During my years teaching in adult education, I taught a lot of courses in outreach centres; teaching hard to reach adults to help them take their first steps back into education and working life. In small groups I was teaching people who wouldn’t have gone to college, where it was often an achievement to just get out of house, enabling them through creativity to meet people, enjoy the camaraderie of creating in a group where they would support and encourage each other and eventually making new like-minded friends.

I’ve taught students with self-confidence issues, depression and bi polar and the pride they have all taken in creating something, their sense of achievement and that they can see the progress and improvement they are making is tangible. The seemingly simple processes of setting goals, planning and organising that are also involved in learning a creative skill can be hugely empowering for vulnerable people who may have been living a life where much of that control has been taken away. Group creativity and learning can have similar effects on people with serious physical health issues, I’ve taught people who have suffered strokes or undergone intense radiology treatment which has damaged their concentration and short term memory and it seems the repetitive nature of sewing allowed them to feel that it was possible for them to learn something new, a process they had previously found difficult.

Learning is good for you, you have to focus and concentrate and it stops your mind wandering into darker places and worrying about problems.

When I decided to write this piece I put a call-out for people to share their experiences with me and literally within minutes I had anecdotal accounts coming in. You don’t have to look far to hear about the impact that making has had on peoples’ everyday lives. Here are a few accounts that respondents were kind enough to let me share:

Emma Miles @dressmakerssocial on Instagram who came to classes with me using money left to her by her beloved Nana when she died:

“I made my friend her wedding dress in September this year. She hasn’t had the easiest few years and it was whilst I was sewing that I was thinking about both our journeys over the past three years.

I loose myself in my thoughts when making and find that some relaxed dressmaking time works wonders for my mental health. Without attending sewing classes during my own difficult time of depression following my Nana’s death I wouldn’t have had the skills to make the dress.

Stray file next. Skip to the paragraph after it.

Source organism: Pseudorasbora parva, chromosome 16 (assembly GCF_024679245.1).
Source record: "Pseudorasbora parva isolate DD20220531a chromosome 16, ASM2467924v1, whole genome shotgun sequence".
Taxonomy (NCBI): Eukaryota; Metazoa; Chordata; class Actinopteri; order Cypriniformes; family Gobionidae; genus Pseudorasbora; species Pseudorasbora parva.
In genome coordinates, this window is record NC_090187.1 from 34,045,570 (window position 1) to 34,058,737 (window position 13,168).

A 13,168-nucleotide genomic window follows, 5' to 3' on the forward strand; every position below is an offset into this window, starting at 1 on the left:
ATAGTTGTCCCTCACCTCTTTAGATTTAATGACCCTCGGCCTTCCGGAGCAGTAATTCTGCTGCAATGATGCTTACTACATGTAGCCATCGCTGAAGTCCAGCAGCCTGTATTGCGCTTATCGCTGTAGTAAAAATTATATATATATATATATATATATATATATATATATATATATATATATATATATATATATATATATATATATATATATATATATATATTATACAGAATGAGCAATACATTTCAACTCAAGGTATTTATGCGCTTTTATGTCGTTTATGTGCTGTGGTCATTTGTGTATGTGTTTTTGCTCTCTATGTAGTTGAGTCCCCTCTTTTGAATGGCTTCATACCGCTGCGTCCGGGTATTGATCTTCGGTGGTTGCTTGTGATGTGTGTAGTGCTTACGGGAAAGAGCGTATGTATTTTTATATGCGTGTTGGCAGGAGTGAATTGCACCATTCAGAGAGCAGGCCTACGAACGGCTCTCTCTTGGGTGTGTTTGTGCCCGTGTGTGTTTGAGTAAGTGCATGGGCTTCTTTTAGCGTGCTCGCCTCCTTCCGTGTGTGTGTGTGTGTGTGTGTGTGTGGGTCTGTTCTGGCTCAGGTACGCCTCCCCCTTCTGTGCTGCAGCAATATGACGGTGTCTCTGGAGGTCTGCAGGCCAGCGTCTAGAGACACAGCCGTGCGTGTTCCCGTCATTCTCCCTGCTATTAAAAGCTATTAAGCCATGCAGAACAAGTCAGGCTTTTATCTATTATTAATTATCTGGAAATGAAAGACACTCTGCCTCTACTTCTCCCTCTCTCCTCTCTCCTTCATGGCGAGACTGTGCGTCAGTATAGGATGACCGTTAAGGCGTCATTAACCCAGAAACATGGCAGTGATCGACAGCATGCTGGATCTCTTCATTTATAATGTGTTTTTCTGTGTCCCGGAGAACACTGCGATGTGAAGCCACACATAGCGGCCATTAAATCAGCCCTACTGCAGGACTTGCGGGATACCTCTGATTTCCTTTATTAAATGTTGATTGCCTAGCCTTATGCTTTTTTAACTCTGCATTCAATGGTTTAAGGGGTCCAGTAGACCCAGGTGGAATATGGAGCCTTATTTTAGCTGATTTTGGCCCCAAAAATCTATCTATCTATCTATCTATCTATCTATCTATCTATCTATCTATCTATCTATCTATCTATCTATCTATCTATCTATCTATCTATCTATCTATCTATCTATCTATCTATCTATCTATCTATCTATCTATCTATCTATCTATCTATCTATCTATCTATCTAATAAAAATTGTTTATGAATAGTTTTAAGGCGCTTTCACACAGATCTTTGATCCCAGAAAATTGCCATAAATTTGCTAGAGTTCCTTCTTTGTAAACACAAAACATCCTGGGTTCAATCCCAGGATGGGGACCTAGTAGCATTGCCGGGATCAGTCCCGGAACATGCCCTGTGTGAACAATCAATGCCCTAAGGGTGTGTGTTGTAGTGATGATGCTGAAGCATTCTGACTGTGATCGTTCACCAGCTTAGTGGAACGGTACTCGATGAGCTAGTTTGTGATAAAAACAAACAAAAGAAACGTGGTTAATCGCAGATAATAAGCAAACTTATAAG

Making the dress was an emotional time. It felt like all of the grief and difficult times had enabled me to produce something good.”

@robins_thread on Instagram:

“My aunt has tremors in her hands and is currently on a nasty batch of chemo. She knits beautiful moss stitch and ribbed scarfs and her hands don’t tremor when she does it. All the stitches come out just great. She likes doing scarfs because the rhythm and counting is better. It has really helped her feel better with all the chemo side effects too, and loads of the extended family have lovely scarfs from her.”

@misspbluedeva on Instagram:

“Sewing and all things crafty are great for distraction therapy. At my Pain Management Centre they strongly recommend it. It is a great way to turn the pain down and it helps with self worth, which is something we CRPS patients can loose. It gives you a purpose! It may take us longer to complete a project but it feels fantastic to give that project as a present and for it to be appreciated. For anyone with illnesses/disabilities I highly recommend it. There’s nothing better than getting lost in the sewing room for hours on end.”

Take it Slow

Even though, as we’ve heard, sewing is undoubtedly good for you and can have positive impacts on your health, I’m seeing an increasing impatience amongst some makers and an insatiable need to make something quickly and finish it in a class. I understand where this comes from (I’m the same sometimes), but it does make me a bit sad as it takes away from the point of the activity: to enjoy the process. If you don’t enjoy the process, well, you might as well just go out shopping.

In response to this, there are growing “slow textiles” and “slow fashion” movements at the moment; makers who celebrate slow processes such as knitting, hand embroidery, hand-sewn patchwork and hand finished details. These processes force us to slow down and savour the process and the benefits it will have on your life rather than just focussing on the end result. Have a look at “Slow Stitch” by Claire Wellesley-Smith for some inspiration.

16-march-slowstitch

Thanks to everyone that helped me to write this article, I wish you all continued health and happiness and much joyful sewing.

3 responses to “Is Sewing Good For You? My Q&A For This Month’s Love Sewing Magazine

  1. Pingback: A Look Back at 2016 & A Look Forward to 2017 | Wendy Ward

  2. Pingback: Slow Fashion October – Introductions | Wendy Ward

Leave a Reply

Fill in your details below or click an icon to log in:

WordPress.com Logo

You are commenting using your WordPress.com account. Log Out / Change )

Twitter picture

You are commenting using your Twitter account. Log Out / Change )

Facebook photo

You are commenting using your Facebook account. Log Out / Change )

Google+ photo

You are commenting using your Google+ account. Log Out / Change )

Connecting to %s